Taylor: Towards the end of A New Hope, it seems like Han is going to abandon the rebels in their time of need, choosing instead to take his money and run. We all know how the rest of the movie plays out, but what we don’t know is how and why he endears himself to the rebels thereafter. By the time we see Han again in the Empire Strikes Back, he’s a general, and it’s clear he has both the admiration and trust of everyone in the rebellion. But how did this happen? How does Han go from a gallant rogue to a respected general? Why does he join the rebellion instead of paying off the price on his head? Issue one of the Han Solo miniseries has the answers.

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Star Wars 18

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Today, Patrick and Spencer discuss Star Wars 18, originally released April 27th, 2016.

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Patrick: I’d never really considered it before, but the women of the Star Wars universe — even when they’re the heroes — tend to have the most boring and stressful possible existences. Anakin gets to jump around with a magical laser sword while Amidala has to serve in an Orwellian uber-government. And even when they split up the Skywalker twins, little Luke is sent to his ancestral home world, guarded over by a Jedi Knight, practically guaranteeing him a life of swashbuckling adventure, whereas little Leia is handed off to a political ally so she can spend her days pretending to like her Alderaanian vegetables. While The Force Awakens has started to take steps in the right direction by making Rey adventure incarnate, sometimes it’s not enough to simply fix the problem. With Star Wars 18, Jason Aaron and Leinil Francis Yu go out of their way to put this problem in clear view: the boys goof around and fuck up until the very last second, while the girls take charge and eat shit for 20 pages. The result is an oddly empowering book, that highlights just how badass the ladies the ladies of Star Wars are by emphasizing how inconsequential (and how celebrated) Han and Luke’s adventure are.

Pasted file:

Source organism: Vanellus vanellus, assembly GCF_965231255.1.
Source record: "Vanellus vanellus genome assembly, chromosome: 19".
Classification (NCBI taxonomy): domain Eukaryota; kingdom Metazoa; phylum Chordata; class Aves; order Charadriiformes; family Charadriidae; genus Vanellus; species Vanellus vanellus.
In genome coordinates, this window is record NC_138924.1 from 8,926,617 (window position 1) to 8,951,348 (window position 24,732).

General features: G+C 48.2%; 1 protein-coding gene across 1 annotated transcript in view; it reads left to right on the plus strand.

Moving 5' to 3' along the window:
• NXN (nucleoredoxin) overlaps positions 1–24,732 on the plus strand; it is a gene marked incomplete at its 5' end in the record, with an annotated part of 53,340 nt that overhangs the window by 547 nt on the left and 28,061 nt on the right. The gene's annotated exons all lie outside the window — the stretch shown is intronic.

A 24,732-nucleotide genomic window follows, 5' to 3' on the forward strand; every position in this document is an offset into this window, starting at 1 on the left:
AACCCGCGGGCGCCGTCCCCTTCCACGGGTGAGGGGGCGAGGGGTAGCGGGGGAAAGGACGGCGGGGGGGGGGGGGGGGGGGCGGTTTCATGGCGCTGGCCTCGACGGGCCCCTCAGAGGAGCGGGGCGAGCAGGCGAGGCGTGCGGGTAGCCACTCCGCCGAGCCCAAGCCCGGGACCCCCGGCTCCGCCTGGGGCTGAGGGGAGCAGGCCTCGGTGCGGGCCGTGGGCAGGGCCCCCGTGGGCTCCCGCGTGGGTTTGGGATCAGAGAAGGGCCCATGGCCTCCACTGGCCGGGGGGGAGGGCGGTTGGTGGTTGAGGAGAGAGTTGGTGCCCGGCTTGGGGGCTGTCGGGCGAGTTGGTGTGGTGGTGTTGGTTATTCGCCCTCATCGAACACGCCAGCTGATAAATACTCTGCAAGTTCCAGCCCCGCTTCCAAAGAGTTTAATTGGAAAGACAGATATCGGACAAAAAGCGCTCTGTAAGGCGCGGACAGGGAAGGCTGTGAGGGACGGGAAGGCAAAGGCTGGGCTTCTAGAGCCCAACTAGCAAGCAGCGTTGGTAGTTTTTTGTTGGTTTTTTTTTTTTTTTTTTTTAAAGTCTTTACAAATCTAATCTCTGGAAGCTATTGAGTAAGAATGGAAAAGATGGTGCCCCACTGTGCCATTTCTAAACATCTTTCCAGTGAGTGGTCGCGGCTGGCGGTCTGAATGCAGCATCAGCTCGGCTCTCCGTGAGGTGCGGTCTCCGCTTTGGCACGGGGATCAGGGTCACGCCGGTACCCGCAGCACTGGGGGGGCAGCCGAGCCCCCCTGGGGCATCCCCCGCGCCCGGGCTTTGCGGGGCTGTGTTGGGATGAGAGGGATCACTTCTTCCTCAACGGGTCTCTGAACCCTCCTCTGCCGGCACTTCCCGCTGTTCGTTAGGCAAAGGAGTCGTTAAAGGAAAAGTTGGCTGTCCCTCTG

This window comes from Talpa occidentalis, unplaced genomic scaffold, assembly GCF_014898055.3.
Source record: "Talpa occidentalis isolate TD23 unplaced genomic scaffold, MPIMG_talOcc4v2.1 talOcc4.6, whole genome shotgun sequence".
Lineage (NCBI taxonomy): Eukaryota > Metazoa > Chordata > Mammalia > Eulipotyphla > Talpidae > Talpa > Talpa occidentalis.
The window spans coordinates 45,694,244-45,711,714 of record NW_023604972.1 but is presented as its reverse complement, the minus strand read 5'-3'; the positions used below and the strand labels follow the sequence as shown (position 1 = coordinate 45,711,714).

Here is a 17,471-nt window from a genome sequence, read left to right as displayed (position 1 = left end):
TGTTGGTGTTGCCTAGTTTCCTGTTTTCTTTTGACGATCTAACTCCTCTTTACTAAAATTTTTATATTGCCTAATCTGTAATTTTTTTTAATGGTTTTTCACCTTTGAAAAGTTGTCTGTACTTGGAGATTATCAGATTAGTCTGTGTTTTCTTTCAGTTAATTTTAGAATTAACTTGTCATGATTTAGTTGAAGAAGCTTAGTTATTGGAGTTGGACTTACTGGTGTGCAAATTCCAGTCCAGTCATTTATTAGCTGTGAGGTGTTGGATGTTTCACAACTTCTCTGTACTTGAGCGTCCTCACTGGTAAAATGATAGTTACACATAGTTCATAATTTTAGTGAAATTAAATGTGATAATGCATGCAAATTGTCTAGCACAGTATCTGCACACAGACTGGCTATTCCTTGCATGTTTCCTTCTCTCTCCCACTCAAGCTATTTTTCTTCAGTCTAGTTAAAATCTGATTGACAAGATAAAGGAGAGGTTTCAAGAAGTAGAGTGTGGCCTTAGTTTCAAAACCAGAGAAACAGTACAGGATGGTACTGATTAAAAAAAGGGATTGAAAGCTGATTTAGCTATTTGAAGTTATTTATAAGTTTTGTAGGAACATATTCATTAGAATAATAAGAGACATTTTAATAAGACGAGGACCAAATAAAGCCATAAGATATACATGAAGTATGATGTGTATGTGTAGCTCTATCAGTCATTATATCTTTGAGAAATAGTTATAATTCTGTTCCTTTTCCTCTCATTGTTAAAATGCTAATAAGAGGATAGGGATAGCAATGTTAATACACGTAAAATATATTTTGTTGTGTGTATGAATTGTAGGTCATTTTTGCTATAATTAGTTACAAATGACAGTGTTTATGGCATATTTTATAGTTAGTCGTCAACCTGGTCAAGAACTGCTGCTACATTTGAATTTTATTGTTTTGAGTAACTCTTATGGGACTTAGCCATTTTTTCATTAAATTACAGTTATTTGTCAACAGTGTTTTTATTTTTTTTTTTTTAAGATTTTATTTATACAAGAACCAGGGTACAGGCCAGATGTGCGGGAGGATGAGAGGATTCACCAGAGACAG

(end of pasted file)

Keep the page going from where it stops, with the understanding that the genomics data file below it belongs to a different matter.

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Star Wars: Poe Dameron 1

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Today, Michael and Taylor are discussing Star Wars: Poe Dameron 1, originally released April 6th, 2016.